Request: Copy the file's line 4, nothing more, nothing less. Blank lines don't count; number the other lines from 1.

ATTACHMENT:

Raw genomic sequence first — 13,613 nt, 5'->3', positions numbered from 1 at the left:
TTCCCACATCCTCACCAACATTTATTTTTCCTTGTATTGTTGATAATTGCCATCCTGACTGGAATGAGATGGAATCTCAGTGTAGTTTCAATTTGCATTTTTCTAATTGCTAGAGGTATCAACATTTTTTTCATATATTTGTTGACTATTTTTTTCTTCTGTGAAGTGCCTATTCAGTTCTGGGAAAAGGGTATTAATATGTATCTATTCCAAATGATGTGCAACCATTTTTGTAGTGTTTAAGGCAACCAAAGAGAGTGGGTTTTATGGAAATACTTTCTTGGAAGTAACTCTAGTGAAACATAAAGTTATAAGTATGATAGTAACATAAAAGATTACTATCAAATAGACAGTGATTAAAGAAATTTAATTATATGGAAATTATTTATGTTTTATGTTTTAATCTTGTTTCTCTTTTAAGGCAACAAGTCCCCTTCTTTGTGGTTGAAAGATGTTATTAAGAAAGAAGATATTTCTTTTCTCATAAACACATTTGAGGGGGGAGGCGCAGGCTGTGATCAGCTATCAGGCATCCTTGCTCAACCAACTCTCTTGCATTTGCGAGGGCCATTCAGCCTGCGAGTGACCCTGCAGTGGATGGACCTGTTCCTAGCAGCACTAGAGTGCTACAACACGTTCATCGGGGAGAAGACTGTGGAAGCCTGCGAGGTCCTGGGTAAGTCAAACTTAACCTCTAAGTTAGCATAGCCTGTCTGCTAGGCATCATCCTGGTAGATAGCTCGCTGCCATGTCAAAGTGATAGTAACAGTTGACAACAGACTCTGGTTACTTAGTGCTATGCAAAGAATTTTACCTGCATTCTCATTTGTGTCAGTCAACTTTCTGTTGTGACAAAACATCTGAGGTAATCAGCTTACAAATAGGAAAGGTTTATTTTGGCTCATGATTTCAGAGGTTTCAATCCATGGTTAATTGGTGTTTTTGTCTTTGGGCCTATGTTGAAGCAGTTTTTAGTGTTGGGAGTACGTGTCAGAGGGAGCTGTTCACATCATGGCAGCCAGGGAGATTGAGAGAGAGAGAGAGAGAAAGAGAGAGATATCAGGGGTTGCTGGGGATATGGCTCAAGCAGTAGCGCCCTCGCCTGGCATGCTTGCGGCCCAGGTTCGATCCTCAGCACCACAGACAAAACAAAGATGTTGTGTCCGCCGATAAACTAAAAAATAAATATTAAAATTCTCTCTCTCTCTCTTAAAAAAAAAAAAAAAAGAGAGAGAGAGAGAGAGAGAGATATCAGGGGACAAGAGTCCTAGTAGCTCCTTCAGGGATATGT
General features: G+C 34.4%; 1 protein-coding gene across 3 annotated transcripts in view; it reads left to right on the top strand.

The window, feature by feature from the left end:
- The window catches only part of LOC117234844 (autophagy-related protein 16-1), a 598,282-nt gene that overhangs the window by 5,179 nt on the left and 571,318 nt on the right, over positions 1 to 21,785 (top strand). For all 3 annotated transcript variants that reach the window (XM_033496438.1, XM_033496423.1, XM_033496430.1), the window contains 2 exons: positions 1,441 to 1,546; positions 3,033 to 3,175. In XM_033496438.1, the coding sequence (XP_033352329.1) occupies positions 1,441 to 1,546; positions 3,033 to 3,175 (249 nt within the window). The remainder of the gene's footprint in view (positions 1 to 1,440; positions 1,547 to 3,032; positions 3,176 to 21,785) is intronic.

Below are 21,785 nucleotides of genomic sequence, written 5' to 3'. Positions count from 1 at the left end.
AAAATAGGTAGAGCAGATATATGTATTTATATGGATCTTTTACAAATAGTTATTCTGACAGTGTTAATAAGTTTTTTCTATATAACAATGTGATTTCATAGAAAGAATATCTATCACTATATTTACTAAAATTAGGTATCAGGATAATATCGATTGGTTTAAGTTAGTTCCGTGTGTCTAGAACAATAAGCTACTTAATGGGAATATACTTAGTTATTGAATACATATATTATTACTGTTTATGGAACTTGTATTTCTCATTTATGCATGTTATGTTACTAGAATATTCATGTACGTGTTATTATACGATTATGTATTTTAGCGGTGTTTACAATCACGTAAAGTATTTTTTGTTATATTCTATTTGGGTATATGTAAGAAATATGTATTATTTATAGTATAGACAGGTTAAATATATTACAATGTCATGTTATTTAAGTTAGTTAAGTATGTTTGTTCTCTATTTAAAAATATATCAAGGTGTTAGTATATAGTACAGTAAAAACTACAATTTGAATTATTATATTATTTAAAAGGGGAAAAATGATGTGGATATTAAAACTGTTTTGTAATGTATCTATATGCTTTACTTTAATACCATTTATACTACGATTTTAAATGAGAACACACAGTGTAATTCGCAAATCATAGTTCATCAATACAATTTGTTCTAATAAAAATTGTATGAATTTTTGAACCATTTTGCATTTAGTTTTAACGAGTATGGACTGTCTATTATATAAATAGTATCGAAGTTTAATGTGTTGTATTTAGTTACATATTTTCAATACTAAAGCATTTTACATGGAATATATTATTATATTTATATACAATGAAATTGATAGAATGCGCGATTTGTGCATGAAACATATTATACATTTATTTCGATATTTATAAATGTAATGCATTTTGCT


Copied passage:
The window, feature by feature from the left end: